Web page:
Town Square

New teaching system a hit

Original post made on Mar 21, 2012

With the first day of spring drawing near, Craig Goldman says there are signs all around that his school district has been re-energized. And though it is possible that the unseasonably warm weather is helping his mood, the Mountain View Whisman School District's superintendent says his jubilation is due to the success of a new district-wide teaching system called Explicit Direct Instruction.

Read the full story here Web Link posted Friday, March 16, 2012, 12:00 AM


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Posted by Mike Kelly
a resident of another community
on Mar 21, 2012 at 3:08 am


Calling on students randomly to answer questions and a small chalk board to show results... gee I've seen this before.

Lets reinvent the wheel.

"problem isn't new math ... it's the results"

Mike Kelly, Former WSD - Trustee

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Posted by Jill Brown
a resident of another community
on Mar 21, 2012 at 6:11 pm

Mr. Goldman might want to check with more of the staff within the school district. I don't think you would see a lot of excitement, energy or jubilation for the new program, I think he would see tired, and exhausted staff members. With constant interruptions of people walking in and out of the classrooms weekly not to see how the teacher and the class is doing, but someone coming in and using a clipboard with a checklist to make sure the teachers are doing it correctly. I would think it has been very distracting for the students. As far as learning about knowing how to choose non volunteers, you don't need this new program for that.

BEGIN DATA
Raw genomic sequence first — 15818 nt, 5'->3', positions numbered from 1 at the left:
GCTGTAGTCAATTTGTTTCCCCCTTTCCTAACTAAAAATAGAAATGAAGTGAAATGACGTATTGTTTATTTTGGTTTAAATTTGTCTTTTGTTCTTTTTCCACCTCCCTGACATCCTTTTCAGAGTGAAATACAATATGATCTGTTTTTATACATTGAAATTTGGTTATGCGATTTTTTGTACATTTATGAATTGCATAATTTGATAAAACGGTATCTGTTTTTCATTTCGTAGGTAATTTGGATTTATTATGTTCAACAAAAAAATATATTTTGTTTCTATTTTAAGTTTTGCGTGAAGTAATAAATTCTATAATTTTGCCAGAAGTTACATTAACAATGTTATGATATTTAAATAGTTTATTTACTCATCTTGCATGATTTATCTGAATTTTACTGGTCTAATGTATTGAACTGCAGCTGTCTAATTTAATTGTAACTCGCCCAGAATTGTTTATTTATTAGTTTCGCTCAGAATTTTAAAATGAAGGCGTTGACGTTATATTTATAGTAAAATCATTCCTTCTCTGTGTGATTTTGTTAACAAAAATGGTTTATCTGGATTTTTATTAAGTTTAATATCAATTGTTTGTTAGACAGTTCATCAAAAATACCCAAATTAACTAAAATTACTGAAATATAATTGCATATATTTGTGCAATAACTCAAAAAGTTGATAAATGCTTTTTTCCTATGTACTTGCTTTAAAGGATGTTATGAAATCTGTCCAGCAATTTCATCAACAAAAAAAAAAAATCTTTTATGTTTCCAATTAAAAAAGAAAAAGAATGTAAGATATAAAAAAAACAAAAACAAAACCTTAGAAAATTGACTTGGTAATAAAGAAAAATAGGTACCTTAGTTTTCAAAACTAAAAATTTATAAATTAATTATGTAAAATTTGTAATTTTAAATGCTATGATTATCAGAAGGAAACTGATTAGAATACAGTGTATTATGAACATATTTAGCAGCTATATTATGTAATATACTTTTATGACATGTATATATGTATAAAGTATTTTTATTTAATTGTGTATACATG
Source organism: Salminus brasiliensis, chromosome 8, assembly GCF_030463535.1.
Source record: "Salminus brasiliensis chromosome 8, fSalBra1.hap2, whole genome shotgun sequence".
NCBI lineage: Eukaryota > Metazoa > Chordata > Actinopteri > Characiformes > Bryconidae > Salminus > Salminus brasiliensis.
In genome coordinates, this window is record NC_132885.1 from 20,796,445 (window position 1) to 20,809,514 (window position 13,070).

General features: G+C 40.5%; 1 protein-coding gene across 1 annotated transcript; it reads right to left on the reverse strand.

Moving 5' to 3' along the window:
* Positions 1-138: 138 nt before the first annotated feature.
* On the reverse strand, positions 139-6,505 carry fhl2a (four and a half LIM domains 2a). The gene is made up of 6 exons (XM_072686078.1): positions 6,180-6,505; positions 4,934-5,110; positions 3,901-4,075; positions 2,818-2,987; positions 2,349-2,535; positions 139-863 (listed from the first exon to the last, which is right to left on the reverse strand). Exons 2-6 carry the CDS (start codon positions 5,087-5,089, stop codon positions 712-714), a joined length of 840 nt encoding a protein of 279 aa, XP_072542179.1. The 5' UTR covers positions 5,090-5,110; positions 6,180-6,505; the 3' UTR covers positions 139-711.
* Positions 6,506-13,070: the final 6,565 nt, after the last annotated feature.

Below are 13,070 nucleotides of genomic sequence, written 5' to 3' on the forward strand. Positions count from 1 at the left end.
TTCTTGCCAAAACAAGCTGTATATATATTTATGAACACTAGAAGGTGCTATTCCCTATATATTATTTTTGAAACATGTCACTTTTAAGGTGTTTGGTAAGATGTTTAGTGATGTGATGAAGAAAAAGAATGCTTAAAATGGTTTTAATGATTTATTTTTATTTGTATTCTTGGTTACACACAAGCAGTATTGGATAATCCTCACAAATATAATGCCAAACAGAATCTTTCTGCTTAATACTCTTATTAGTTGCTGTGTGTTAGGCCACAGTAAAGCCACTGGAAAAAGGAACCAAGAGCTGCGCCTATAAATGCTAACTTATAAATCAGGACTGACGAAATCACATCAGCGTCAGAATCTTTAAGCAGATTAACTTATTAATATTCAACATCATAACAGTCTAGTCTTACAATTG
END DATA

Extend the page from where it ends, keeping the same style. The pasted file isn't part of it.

I'm curious how Mr. Goldman thinks this program has been successful thus far, what does he have to go off of?

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Posted by Steven Nelson
a resident of Cuesta Park
on Apr 12, 2012 at 4:03 pm

Mike and Jill, this is not 'new math' or constant interruptions. (my youngest still goes to these schools). What the district is implementing, and checking for implementation, is a much more consistent version of "direct instruction'" Look at any introductory educational instruction book for Calif. teacher credentials. THIS IS BASIC.
But even basics can be improved. That's why state-of-the-art quality improvement programs, like the FDAs Good Manufacturing Practices, have constant yearly requirements on operator/engineer re-training and testing. There is also plenty of evidence in research studies that show 'randomization' is not a natural teacher (or experimenter!) attribute.
No one at the District (I hope) thinks this is any cure-all. Just normal process improvement.